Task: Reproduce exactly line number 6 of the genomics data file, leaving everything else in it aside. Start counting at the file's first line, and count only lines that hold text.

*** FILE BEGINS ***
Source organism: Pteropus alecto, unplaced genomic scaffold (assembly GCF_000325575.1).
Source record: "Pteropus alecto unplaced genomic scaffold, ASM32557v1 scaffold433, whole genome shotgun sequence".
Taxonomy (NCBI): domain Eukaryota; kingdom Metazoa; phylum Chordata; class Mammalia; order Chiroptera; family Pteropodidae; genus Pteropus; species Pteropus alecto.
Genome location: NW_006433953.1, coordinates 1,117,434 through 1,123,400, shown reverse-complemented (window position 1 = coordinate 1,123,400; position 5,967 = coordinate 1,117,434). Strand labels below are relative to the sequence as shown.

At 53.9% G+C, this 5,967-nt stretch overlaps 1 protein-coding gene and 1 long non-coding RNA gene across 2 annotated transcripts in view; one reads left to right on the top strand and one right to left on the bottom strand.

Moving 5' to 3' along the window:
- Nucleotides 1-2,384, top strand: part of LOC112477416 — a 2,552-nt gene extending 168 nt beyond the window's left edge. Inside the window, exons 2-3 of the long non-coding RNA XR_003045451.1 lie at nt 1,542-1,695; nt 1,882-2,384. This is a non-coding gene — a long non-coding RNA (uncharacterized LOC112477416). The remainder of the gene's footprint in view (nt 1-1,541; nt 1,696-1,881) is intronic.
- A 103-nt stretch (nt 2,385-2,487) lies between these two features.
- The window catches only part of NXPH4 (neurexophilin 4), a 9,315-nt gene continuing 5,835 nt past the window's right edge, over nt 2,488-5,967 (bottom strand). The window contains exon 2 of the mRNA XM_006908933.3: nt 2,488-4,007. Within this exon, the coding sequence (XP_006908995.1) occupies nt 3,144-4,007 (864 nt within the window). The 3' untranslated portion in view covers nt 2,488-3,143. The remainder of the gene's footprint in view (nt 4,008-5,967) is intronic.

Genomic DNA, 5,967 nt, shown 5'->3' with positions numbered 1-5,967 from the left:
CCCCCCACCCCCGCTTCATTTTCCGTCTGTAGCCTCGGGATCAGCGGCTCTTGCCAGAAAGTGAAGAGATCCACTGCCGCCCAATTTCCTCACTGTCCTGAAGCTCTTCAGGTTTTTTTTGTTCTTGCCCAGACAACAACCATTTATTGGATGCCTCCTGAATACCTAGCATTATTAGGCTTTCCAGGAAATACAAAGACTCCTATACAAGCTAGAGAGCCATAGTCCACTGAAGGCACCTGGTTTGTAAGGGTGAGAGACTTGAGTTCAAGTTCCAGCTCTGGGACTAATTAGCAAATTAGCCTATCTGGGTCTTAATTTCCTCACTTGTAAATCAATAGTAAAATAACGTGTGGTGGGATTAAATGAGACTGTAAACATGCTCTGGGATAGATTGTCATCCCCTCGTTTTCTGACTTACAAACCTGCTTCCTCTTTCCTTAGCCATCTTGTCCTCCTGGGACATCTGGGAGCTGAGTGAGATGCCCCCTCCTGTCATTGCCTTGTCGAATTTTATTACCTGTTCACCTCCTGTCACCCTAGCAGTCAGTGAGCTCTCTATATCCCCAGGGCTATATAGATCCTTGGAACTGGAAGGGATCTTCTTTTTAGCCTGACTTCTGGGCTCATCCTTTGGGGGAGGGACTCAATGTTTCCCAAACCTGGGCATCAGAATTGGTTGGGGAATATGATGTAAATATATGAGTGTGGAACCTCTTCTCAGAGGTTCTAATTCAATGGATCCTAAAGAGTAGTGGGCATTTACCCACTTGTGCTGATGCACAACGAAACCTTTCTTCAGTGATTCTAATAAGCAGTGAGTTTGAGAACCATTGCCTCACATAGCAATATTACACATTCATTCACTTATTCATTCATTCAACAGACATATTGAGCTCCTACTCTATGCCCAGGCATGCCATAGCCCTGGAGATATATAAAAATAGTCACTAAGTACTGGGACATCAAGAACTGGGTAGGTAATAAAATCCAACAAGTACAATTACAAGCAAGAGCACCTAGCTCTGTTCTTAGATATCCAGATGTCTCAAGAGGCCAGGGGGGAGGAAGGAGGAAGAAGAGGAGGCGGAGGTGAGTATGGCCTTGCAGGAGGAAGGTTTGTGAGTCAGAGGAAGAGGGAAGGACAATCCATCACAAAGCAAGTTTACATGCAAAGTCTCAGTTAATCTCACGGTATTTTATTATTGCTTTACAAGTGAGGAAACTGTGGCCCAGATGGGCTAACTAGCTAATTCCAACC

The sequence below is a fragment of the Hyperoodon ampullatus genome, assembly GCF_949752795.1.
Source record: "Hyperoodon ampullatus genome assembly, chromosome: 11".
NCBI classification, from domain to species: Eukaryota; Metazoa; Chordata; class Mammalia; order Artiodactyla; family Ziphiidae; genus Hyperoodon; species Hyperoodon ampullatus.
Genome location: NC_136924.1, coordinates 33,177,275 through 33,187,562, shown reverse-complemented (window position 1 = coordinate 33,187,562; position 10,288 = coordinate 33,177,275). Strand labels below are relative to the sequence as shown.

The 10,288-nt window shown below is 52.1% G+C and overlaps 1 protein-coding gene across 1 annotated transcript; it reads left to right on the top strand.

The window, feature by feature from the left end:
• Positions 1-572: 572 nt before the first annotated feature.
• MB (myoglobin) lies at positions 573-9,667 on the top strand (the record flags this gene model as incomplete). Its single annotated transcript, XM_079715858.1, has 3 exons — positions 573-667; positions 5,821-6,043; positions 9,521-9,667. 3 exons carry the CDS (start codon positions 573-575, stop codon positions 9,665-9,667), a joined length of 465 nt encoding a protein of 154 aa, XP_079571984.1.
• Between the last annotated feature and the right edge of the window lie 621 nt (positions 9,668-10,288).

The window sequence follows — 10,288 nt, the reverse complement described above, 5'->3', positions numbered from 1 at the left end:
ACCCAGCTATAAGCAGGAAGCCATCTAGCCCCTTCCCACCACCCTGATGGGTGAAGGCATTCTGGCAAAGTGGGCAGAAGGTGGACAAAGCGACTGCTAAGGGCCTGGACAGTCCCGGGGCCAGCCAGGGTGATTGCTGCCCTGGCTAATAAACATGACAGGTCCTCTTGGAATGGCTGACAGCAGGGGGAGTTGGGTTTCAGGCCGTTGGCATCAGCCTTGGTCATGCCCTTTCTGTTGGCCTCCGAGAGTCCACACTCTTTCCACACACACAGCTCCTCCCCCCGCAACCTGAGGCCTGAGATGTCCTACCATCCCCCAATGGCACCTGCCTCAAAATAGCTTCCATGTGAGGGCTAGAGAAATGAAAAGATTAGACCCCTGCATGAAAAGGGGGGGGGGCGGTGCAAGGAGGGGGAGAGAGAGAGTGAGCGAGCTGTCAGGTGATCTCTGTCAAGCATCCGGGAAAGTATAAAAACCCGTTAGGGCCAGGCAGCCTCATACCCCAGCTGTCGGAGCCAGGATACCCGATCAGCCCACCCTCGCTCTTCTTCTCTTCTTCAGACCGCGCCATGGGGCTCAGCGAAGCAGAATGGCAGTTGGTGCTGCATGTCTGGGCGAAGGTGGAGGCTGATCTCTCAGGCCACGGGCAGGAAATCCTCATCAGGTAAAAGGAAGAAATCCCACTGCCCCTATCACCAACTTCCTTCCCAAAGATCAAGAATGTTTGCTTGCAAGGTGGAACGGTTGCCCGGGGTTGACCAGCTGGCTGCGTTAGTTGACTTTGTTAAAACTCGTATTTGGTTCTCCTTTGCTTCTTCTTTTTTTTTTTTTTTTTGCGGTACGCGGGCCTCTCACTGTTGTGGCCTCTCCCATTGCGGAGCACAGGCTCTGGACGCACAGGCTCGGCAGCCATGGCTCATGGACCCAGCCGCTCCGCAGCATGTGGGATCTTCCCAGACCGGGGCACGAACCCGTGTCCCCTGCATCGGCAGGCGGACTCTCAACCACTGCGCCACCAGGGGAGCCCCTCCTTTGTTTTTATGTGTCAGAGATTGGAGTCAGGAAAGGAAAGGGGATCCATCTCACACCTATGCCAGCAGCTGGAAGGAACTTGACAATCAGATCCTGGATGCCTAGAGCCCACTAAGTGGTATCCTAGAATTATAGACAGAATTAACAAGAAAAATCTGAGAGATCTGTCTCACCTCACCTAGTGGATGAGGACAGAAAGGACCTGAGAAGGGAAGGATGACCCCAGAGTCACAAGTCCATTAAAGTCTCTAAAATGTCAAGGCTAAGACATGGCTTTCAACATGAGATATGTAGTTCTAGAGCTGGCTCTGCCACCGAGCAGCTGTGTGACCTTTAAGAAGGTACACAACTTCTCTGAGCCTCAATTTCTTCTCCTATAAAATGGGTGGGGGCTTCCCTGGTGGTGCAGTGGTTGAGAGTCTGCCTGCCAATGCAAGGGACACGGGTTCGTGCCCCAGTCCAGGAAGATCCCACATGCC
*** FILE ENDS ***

Moving 5' to 3' along the window: